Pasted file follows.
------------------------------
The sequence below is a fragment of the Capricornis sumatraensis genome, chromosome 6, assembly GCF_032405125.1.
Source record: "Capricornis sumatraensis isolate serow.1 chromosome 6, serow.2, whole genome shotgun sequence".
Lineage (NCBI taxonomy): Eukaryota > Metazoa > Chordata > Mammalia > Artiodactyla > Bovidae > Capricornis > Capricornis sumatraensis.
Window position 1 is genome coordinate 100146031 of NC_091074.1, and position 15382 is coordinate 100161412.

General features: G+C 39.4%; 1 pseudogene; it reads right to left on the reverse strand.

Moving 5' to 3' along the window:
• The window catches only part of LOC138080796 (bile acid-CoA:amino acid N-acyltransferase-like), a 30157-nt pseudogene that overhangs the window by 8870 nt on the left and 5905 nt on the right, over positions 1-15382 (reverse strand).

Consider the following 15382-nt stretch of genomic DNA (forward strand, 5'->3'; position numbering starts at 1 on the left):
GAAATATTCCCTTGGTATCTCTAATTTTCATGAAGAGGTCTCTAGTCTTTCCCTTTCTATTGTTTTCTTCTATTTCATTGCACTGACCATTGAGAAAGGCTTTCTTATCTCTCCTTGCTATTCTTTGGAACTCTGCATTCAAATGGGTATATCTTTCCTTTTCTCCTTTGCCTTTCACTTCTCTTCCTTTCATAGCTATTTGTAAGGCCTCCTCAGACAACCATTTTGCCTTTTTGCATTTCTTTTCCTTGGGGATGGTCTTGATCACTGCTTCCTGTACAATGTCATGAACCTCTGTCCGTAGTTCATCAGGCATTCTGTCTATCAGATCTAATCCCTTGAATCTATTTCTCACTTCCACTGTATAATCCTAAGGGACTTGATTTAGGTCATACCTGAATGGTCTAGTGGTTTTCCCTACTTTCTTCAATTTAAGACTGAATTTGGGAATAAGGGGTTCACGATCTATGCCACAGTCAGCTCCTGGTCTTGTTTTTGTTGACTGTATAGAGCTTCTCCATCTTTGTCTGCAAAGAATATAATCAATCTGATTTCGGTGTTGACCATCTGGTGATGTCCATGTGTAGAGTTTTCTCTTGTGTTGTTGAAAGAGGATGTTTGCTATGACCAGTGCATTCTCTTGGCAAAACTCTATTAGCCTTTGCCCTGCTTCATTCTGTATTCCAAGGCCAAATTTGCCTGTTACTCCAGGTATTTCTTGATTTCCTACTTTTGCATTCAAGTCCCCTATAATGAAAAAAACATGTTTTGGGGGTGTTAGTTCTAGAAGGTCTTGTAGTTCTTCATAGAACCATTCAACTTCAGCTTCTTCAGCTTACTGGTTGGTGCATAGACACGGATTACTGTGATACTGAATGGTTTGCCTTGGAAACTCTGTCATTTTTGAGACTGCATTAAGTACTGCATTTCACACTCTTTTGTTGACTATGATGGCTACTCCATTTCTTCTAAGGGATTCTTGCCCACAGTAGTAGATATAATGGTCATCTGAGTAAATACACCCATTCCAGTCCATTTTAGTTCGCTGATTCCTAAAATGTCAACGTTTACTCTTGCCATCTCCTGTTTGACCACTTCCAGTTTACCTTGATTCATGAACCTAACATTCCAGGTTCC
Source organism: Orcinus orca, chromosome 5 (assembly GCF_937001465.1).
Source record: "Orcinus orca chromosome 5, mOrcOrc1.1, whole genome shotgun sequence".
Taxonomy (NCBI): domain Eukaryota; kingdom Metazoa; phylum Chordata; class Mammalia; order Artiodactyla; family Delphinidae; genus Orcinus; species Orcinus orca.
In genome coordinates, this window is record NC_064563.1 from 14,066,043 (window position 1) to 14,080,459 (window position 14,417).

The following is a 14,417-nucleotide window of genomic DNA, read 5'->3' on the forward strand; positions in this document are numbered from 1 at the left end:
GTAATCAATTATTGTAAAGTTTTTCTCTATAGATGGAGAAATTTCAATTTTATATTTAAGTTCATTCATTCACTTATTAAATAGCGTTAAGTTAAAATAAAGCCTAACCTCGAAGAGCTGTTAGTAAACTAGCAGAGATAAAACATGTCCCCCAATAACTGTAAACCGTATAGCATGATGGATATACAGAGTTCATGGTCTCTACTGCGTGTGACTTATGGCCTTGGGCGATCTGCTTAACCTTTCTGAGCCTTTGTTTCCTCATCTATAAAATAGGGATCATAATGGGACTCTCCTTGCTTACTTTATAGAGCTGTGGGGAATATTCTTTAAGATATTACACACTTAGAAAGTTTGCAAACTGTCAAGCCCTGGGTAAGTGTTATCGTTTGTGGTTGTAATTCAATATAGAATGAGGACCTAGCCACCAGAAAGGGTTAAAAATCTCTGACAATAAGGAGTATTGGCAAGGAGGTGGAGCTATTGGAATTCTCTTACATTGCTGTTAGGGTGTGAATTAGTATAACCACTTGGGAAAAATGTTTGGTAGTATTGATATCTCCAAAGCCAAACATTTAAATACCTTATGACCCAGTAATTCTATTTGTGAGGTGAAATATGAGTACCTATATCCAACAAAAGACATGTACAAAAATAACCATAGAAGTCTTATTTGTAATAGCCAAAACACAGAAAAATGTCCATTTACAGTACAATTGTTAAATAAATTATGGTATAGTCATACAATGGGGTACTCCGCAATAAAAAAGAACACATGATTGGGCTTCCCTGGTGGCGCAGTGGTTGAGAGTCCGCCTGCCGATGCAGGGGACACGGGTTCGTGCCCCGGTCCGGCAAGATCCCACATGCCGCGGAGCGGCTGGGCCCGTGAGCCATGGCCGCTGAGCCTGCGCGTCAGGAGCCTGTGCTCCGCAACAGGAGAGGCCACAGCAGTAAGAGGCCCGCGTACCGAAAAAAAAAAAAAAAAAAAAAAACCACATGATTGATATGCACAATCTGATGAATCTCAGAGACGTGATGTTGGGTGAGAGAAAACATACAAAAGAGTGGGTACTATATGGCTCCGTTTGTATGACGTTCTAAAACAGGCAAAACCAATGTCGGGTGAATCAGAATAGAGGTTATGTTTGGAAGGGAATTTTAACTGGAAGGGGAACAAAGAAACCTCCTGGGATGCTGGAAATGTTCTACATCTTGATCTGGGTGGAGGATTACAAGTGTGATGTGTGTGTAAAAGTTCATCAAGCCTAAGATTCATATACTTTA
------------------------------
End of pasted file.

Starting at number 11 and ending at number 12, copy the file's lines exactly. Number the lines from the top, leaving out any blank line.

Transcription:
Source record: "Orcinus orca chromosome 5, mOrcOrc1.1, whole genome shotgun sequence".
Taxonomy (NCBI): domain Eukaryota; kingdom Metazoa; phylum Chordata; class Mammalia; order Artiodactyla; family Delphinidae; genus Orcinus; species Orcinus orca.